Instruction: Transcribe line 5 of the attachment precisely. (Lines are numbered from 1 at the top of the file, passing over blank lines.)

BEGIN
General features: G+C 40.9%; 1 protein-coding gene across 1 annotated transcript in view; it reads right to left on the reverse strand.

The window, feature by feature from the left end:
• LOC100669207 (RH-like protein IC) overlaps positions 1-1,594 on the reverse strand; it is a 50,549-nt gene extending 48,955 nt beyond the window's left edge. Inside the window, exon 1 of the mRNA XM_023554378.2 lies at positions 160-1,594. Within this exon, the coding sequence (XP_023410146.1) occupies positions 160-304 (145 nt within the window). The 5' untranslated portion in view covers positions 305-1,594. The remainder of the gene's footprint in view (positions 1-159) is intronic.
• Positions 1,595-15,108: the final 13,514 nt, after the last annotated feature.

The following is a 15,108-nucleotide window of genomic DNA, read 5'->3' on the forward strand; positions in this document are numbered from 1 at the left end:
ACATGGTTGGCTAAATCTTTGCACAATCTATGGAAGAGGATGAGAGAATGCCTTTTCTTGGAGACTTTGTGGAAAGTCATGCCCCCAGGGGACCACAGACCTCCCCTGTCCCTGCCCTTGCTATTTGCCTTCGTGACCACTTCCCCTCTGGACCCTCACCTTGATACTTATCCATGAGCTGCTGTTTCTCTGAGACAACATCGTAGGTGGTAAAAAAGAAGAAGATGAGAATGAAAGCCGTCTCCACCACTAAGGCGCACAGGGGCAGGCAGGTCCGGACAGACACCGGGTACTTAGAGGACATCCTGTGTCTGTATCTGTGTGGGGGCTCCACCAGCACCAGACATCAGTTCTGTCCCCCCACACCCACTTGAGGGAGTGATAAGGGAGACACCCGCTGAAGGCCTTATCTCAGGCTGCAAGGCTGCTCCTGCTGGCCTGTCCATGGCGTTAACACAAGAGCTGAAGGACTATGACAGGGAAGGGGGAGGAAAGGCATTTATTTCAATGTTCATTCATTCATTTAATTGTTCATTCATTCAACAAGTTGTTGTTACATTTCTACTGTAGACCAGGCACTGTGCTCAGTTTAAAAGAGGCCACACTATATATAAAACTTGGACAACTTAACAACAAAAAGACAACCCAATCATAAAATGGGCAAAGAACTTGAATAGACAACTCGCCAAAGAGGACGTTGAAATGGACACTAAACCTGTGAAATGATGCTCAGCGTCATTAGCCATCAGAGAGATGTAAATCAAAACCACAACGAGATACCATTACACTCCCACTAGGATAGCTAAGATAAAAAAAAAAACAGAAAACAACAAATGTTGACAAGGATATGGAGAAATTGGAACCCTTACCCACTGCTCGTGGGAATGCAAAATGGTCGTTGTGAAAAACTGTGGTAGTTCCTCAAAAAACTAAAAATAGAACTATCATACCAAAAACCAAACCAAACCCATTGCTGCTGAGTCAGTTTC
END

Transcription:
The following is a 15,108-nucleotide window of genomic DNA, read 5'->3' on the forward strand; positions in this document are numbered from 1 at the left end: